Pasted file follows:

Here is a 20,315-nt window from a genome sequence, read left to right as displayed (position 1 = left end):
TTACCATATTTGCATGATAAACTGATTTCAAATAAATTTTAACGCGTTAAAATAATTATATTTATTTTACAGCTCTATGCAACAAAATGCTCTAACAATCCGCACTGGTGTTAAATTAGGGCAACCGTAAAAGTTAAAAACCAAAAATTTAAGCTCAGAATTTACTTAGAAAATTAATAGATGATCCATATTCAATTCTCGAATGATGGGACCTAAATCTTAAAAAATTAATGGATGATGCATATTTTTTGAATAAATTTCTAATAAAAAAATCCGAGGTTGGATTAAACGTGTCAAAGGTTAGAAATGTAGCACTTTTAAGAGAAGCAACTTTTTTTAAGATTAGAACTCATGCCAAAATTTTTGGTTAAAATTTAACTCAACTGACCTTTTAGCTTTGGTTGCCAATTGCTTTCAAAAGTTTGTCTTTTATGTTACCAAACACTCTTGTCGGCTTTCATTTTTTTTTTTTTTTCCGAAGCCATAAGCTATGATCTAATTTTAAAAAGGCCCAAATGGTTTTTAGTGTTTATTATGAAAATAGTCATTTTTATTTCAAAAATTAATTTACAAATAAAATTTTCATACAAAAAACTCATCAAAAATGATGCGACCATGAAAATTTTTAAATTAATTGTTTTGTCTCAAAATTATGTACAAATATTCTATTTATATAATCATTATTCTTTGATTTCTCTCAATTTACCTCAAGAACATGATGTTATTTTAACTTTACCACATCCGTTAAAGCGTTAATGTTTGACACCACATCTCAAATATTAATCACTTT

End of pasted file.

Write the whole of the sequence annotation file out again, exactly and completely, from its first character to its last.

Here is a 20,315-nt window from a genome sequence, read left to right as displayed (position 1 = left end):
TTACCATATTTGCATGATAAACTGATTTCAAATAAATTTTAACGCGTTAAAATAATTATATTTATTTTACAGCTCTATGCAACAAAATGCTCTAACAATCCGCACTGGTGTTAAATTAGGGCAACCGTAAAAGTTAAAAACCAAAAATTTAAGCTCAGAATTTACTTAGAAAATTAATAGATGATCCATATTCAATTCTCGAATGATGGGACCTAAATCTTAAAAAATTAATGGATGATGCATATTTTTTGAATAAATTTCTAATAAAAAAATCCGAGGTTGGATTAAACGTGTCAAAGGTTAGAAATGTAGCACTTTTAAGAGAAGCAACTTTTTTTAAGATTAGAACTCATGCCAAAATTTTTGGTTAAAATTTAACTCAACTGACCTTTTAGCTTTGGTTGCCAATTGCTTTCAAAAGTTTGTCTTTTATGTTACCAAACACTCTTGTCGGCTTTCATTTTTTTTTTTTTTTCCGAAGCCATAAGCTATGATCTAATTTTAAAAAGGCCCAAATGGTTTTTAGTGTTTATTATGAAAATAGTCATTTTTATTTCAAAAATTAATTTACAAATAAAATTTTCATACAAAAAACTCATCAAAAATGATGCGACCATGAAAATTTTTAAATTAATTGTTTTGTCTCAAAATTATGTACAAATATTCTATTTATATAATCATTATTCTTTGATTTCTCTCAATTTACCTCAAGAACATGATGTTATTTTAACTTTACCACATCCGTTAAAGCGTTAATGTTTGACACCACATCTCAAATATTAATCACTTT